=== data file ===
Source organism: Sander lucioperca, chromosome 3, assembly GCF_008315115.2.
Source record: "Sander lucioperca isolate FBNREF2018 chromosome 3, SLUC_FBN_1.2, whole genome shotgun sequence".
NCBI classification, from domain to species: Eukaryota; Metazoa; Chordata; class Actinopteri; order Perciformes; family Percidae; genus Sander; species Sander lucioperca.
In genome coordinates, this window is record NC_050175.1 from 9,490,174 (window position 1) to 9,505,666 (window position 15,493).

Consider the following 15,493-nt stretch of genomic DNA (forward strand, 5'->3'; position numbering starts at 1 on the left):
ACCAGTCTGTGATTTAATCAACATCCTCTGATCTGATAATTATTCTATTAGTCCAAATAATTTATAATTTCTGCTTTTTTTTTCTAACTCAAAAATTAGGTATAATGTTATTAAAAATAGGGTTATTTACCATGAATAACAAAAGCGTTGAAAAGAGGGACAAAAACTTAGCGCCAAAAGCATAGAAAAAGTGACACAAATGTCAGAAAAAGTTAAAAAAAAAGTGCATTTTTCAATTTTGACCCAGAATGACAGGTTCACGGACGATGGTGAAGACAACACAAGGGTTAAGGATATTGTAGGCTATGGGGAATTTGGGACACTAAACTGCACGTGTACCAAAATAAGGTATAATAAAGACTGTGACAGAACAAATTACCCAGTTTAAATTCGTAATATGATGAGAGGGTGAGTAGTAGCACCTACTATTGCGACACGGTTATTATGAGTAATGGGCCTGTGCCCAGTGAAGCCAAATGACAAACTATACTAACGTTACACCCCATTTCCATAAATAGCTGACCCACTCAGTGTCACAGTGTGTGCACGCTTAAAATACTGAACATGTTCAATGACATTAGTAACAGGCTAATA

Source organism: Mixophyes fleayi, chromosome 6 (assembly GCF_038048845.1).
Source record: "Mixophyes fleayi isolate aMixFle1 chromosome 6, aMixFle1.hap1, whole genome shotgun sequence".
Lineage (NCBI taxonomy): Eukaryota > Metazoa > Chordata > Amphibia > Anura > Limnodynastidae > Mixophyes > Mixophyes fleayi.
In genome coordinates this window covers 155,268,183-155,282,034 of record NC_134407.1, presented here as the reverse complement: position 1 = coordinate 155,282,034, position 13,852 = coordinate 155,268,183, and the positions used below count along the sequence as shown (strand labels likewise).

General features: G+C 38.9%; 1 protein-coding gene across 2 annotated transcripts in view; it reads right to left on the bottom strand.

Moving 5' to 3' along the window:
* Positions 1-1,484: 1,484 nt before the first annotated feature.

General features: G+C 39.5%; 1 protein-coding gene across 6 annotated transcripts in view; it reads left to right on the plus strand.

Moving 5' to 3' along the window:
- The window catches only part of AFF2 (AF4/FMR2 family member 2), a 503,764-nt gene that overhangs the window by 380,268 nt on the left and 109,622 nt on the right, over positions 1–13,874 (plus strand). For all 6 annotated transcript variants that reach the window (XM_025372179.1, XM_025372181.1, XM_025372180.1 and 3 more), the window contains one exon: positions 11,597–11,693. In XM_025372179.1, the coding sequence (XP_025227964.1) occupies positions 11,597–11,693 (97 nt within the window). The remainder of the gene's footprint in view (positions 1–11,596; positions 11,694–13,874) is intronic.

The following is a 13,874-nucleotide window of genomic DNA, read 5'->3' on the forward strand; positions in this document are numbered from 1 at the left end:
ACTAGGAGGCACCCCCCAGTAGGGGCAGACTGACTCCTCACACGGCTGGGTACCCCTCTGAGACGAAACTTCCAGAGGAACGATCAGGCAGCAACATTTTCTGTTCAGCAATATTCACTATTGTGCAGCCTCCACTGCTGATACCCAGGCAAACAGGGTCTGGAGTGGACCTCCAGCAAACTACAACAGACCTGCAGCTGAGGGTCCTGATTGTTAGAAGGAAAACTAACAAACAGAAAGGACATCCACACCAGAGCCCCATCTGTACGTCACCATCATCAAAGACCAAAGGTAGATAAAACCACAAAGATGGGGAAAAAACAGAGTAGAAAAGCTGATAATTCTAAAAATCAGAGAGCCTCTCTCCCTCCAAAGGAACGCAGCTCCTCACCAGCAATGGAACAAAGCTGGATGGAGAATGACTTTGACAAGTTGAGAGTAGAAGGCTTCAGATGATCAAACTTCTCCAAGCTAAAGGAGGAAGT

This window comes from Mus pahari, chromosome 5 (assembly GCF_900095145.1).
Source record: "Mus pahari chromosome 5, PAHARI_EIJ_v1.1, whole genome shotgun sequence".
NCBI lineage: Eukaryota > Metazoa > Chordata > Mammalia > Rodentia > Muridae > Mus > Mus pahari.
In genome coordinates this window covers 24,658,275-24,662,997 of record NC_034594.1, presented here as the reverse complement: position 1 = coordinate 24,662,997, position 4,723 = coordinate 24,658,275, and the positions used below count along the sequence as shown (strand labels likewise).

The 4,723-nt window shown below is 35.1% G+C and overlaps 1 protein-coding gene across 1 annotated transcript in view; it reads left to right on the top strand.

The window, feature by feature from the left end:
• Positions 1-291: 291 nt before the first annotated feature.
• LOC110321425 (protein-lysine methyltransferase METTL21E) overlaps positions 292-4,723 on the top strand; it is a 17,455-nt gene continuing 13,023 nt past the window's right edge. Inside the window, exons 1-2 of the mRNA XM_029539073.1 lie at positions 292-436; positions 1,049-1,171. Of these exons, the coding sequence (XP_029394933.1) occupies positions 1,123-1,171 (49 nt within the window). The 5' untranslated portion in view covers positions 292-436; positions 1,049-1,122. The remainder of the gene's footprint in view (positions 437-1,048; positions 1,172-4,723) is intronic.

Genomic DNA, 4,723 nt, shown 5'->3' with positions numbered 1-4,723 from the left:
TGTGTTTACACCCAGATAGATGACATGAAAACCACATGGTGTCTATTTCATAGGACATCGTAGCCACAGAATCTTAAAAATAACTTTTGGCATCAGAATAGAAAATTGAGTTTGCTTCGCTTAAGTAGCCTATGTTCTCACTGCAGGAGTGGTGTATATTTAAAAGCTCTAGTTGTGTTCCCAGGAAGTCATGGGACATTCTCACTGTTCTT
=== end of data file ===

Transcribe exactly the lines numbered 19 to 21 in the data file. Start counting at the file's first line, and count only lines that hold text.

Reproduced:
This window comes from Mus pahari, chromosome 5 (assembly GCF_900095145.1).
Source record: "Mus pahari chromosome 5, PAHARI_EIJ_v1.1, whole genome shotgun sequence".
NCBI lineage: Eukaryota > Metazoa > Chordata > Mammalia > Rodentia > Muridae > Mus > Mus pahari.